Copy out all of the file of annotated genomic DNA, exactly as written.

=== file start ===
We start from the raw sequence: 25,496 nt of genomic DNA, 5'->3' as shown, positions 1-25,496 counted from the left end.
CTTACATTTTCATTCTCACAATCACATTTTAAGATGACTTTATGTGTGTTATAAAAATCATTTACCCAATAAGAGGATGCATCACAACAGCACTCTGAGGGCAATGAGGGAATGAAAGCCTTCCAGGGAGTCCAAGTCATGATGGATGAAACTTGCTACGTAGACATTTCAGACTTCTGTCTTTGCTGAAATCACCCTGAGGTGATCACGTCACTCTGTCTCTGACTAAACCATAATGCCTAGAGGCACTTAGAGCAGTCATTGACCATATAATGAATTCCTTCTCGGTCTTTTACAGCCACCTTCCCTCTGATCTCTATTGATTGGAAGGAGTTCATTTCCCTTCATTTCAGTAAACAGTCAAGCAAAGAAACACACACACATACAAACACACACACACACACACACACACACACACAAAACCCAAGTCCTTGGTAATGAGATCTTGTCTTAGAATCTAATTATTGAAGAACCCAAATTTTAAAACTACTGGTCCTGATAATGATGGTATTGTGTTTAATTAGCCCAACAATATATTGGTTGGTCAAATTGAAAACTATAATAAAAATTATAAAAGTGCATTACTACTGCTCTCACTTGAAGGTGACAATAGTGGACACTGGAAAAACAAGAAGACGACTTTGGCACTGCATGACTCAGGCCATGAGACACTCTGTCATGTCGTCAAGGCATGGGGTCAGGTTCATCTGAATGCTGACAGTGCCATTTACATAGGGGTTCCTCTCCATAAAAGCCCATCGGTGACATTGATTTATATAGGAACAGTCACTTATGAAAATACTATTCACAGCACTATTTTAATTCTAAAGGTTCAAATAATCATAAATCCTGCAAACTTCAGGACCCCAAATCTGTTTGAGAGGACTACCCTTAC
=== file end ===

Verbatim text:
We start from the raw sequence: 25,496 nt of genomic DNA, 5'->3' as shown, positions 1-25,496 counted from the left end.
CTTACATTTTCATTCTCACAATCACATTTTAAGATGACTTTATGTGTGTTATAAAAATCATTTACCCAATAAGAGGATGCATCACAACAGCACTCTGAGGGCAATGAGGGAATGAAAGCCTTCCAGGGAGTCCAAGTCATGATGGATGAAACTTGCTACGTAGACATTTCAGACTTCTGTCTTTGCTGAAATCACCCTGAGGTGATCACGTCACTCTGTCTCTGACTAAACCATAATGCCTAGAGGCACTTAGAGCAGTCATTGACCATATAATGAATTCCTTCTCGGTCTTTTACAGCCACCTTCCCTCTGATCTCTATTGATTGGAAGGAGTTCATTTCCCTTCATTTCAGTAAACAGTCAAGCAAAGAAACACACACACATACAAACACACACACACACACACACACACACACACAAAACCCAAGTCCTTGGTAATGAGATCTTGTCTTAGAATCTAATTATTGAAGAACCCAAATTTTAAAACTACTGGTCCTGATAATGATGGTATTGTGTTTAATTAGCCCAACAATATATTGGTTGGTCAAATTGAAAACTATAATAAAAATTATAAAAGTGCATTACTACTGCTCTCACTTGAAGGTGACAATAGTGGACACTGGAAAAACAAGAAGACGACTTTGGCACTGCATGACTCAGGCCATGAGACACTCTGTCATGTCGTCAAGGCATGGGGTCAGGTTCATCTGAATGCTGACAGTGCCATTTACATAGGGGTTCCTCTCCATAAAAGCCCATCGGTGACATTGATTTATATAGGAACAGTCACTTATGAAAATACTATTCACAGCACTATTTTAATTCTAAAGGTTCAAATAATCATAAATCCTGCAAACTTCAGGACCCCAAATCTGTTTGAGAGGACTACCCTTAC